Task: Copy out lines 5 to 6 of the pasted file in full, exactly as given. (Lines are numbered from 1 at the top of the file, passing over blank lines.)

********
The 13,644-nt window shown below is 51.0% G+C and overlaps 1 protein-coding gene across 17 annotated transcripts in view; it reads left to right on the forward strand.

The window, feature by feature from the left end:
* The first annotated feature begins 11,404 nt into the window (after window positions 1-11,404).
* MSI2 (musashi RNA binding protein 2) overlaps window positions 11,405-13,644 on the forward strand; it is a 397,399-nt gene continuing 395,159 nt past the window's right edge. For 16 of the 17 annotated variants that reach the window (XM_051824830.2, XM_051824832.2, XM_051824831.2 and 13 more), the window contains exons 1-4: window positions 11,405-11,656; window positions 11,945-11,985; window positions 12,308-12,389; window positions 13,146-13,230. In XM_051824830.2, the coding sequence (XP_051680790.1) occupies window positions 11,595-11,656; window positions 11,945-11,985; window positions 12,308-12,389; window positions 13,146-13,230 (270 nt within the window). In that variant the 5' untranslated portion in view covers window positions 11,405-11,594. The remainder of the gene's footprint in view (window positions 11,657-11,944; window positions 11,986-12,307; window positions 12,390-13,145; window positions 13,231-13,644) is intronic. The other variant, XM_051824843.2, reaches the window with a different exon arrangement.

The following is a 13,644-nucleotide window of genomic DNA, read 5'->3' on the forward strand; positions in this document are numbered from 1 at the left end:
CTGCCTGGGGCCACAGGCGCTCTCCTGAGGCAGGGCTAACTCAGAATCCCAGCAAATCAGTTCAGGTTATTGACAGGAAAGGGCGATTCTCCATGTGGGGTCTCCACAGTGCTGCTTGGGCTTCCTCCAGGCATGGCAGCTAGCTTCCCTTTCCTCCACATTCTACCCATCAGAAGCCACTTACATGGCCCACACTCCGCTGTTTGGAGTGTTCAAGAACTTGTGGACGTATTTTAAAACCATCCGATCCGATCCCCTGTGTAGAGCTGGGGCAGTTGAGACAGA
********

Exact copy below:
The following is a 13,644-nucleotide window of genomic DNA, read 5'->3' on the forward strand; positions in this document are numbered from 1 at the left end:
CTGCCTGGGGCCACAGGCGCTCTCCTGAGGCAGGGCTAACTCAGAATCCCAGCAAATCAGTTCAGGTTATTGACAGGAAAGGGCGATTCTCCATGTGGGGTCTCCACAGTGCTGCTTGGGCTTCCTCCAGGCATGGCAGCTAGCTTCCCTTTCCTCCACATTCTACCCATCAGAAGCCACTTACATGGCCCACACTCCGCTGTTTGGAGTGTTCAAGAACTTGTGGACGTATTTTAAAACCATCCGATCCGATCCCCTGTGTAGAGCTGGGGCAGTTGAGACAGA